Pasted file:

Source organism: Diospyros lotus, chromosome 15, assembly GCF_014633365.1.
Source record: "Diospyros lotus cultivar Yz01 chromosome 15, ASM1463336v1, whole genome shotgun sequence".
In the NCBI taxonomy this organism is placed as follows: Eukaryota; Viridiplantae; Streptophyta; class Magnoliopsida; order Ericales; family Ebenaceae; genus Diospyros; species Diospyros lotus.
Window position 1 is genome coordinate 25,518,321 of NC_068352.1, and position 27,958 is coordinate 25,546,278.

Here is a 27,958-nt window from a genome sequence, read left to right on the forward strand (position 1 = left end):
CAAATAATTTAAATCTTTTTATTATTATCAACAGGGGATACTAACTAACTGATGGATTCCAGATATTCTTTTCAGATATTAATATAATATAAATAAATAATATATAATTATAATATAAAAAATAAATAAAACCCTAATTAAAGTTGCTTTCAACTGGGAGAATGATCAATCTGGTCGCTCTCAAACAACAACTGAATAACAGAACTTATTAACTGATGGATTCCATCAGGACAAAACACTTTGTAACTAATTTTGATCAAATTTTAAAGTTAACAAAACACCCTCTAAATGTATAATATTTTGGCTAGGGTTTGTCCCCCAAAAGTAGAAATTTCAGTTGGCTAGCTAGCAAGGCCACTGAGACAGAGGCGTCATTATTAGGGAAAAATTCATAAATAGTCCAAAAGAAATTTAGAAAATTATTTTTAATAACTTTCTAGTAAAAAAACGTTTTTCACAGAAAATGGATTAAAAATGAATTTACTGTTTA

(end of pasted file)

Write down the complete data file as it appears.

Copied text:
Source organism: Diospyros lotus, chromosome 15, assembly GCF_014633365.1.
Source record: "Diospyros lotus cultivar Yz01 chromosome 15, ASM1463336v1, whole genome shotgun sequence".
In the NCBI taxonomy this organism is placed as follows: Eukaryota; Viridiplantae; Streptophyta; class Magnoliopsida; order Ericales; family Ebenaceae; genus Diospyros; species Diospyros lotus.
Window position 1 is genome coordinate 25,518,321 of NC_068352.1, and position 27,958 is coordinate 25,546,278.

Here is a 27,958-nt window from a genome sequence, read left to right on the forward strand (position 1 = left end):
CAAATAATTTAAATCTTTTTATTATTATCAACAGGGGATACTAACTAACTGATGGATTCCAGATATTCTTTTCAGATATTAATATAATATAAATAAATAATATATAATTATAATATAAAAAATAAATAAAACCCTAATTAAAGTTGCTTTCAACTGGGAGAATGATCAATCTGGTCGCTCTCAAACAACAACTGAATAACAGAACTTATTAACTGATGGATTCCATCAGGACAAAACACTTTGTAACTAATTTTGATCAAATTTTAAAGTTAACAAAACACCCTCTAAATGTATAATATTTTGGCTAGGGTTTGTCCCCCAAAAGTAGAAATTTCAGTTGGCTAGCTAGCAAGGCCACTGAGACAGAGGCGTCATTATTAGGGAAAAATTCATAAATAGTCCAAAAGAAATTTAGAAAATTATTTTTAATAACTTTCTAGTAAAAAAACGTTTTTCACAGAAAATGGATTAAAAATGAATTTACTGTTTA